To some people, it might seem really obvious to hang out with friends who are supportive and accepting of who you are, however you are.
But for me, in school and in life, I tended to hang out with whatever group of people circumstances handed me. People in my classes. People in my department at work.
It wasn’t until just a couple of years ago that I realized:
You can pick your friends.
(And I’m not going to apologize for the “you can pick your friends and you can pick your nose” reference. Gross? Maybe. But this post just got a whole lot more memorable, didn’t it?)
It sounds like such a basic friend commandment, but how many people are in your life who leave you feeling drained and frustrated?
More importantly, how many people are in your life who really fill you up and help you feel good about yourself?
Freaky on the inside
I don’t look like a freak on the outside. I’ve got one tiny tattoo. I’m white, heterosexual, married, and own real estate.
But on the inside I always felt like there was something wrong with me, because I felt suffocated by all the things I was doing because That’s The Way It’s Done. All those things that nobody else seemed to have a problem with.
Eventually in my efforts to stop being miserable, I accepted the fact that my lucrative IT career was never going to fulfill my desire to make a difference. I had no idea what kind of difference I wanted to make, but I started looking for the next thing.
And soon I realized that the next thing wasn’t going to be a typical thing.
Simultaneously, I started to see that some of my apparent flaws weren’t flaws at all – they were just characteristics to be accepted. (What? I’m not defective because I don’t want to be told how to dress?)
Once I was able to accept some of those traits, it became clear I’d never be able to thrive in any regular job.
That scared the shit out of me.
And even scarier, I started to see that in order to thrive as an entrepreneur, I’d need to build my business from the inside out, which meant there was no real map for me to follow.
Yes, there were other coaches out there, but a lot of what I saw them doing didn’t feel like me.
The thought of trying to tell my so-called friends what I wanted to do made me nauseous. And the few times I did try to share it, it always came out wooden and stiff, because I didn’t feel safe enough to gush about it.
Barbara Sher says that isolation is the dream killer.
Damn right, it is.
Somehow, maybe simply by virtue of the fact that I was looking for supportive people to hang out with, I got hooked up with a group that included Kyeli and Pace.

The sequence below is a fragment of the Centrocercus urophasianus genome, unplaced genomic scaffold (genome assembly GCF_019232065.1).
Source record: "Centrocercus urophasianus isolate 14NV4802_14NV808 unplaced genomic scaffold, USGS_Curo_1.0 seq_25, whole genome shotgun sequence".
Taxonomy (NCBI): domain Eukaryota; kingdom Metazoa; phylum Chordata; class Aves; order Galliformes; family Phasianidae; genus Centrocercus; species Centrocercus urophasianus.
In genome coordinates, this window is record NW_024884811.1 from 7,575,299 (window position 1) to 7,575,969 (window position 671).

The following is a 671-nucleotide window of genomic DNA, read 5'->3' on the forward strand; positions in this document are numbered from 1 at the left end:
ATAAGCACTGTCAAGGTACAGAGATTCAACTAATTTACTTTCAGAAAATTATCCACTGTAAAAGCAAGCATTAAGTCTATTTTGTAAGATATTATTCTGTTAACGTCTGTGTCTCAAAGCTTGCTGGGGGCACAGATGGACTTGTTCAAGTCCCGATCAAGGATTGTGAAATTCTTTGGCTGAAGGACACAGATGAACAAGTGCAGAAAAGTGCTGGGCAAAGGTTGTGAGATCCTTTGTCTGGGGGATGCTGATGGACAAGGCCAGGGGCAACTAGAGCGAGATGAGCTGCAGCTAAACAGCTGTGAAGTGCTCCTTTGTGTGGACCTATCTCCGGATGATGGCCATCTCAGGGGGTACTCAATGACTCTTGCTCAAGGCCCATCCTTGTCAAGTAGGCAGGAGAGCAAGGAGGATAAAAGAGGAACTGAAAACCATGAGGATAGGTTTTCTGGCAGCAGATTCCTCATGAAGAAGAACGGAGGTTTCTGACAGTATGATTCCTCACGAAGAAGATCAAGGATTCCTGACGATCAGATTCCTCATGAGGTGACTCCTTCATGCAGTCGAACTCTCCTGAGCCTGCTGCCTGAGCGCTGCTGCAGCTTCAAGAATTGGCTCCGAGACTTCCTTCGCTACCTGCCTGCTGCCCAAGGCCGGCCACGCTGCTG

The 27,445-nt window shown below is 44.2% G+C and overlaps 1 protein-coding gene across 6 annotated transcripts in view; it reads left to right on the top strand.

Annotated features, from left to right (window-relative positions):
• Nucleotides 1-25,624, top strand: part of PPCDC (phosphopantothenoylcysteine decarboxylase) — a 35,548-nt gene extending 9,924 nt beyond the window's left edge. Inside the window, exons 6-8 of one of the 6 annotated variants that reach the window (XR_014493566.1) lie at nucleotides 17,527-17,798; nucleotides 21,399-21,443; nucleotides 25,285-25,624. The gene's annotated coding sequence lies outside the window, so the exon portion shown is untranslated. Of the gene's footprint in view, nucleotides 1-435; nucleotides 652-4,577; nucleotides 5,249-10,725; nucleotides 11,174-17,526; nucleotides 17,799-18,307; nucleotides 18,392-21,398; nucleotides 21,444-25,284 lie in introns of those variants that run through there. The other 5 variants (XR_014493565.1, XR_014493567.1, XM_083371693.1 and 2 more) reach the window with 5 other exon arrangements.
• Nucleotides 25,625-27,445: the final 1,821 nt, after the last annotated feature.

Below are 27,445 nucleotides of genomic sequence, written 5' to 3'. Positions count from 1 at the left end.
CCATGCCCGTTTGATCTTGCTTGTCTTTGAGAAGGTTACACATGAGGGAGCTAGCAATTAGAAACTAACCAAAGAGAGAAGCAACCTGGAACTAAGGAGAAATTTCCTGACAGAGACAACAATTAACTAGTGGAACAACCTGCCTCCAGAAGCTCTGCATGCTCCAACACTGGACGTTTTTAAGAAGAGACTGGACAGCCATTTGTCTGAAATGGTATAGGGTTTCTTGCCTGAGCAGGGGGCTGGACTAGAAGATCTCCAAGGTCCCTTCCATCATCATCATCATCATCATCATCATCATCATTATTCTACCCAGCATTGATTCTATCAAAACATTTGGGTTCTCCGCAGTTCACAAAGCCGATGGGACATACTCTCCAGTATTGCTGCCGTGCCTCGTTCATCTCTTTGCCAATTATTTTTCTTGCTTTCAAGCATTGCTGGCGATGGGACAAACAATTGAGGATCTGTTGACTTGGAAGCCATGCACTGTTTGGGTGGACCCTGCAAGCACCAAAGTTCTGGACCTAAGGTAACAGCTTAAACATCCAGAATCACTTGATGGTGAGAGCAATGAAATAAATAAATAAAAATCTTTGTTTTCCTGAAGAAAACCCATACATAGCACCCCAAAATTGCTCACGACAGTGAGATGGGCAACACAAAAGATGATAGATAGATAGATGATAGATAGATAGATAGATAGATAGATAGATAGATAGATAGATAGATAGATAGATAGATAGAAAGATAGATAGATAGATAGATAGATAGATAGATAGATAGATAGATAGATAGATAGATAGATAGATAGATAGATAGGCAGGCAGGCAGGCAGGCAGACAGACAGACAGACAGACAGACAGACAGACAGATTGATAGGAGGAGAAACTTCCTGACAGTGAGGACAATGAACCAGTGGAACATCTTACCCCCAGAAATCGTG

That made a huge difference.
Was it still scary to “come out” to the world and say I wanted to be a coach? Absolutely. (In fact, I still choke on that word a bit, because it has some unfortunate connotations associated with it.)
But knowing that my friends were behind me, rooting for me, helped me to feel like I could do it anyway.
As I’ve talked with friends and clients, I’m understanding the importance of support at a deeper level.
Just as our families influence our sense of “normal” while we’re growing up, the people we surround ourselves with create our sense of “normal” as adults.
Okay, sometimes it still seems a little crazy, but now that I know lots of people doing their own unique things to support themselves, it seems normal enough to try it.
And by seeking out the support of my true friends, the things that gave me the shakes before now seem like much less of a big deal. I have more energy to invest in the things that are important to me, because I’m not having to waste it on “fitting in.”
Maybe you have no interest in starting a business – that’s completely okay. Really this is about finding support so you can be the real you, whatever that may look like.
Who do you have in your life that helps you feel safe enough to be a freak?
How can you spend more time with them and less time with the people who don’t help you feel safe?
Victoria Brouhard is a former database programmer who decided to flick boogers at the Man and do her own thing after developing a solid support network. Now she works with clients one-on-one to help them find ways to do what they love without feeling like they’re jumping into an abyss. She tweets as victoriashmoria and blogs at http://www.victoriabrouhard.com/blog.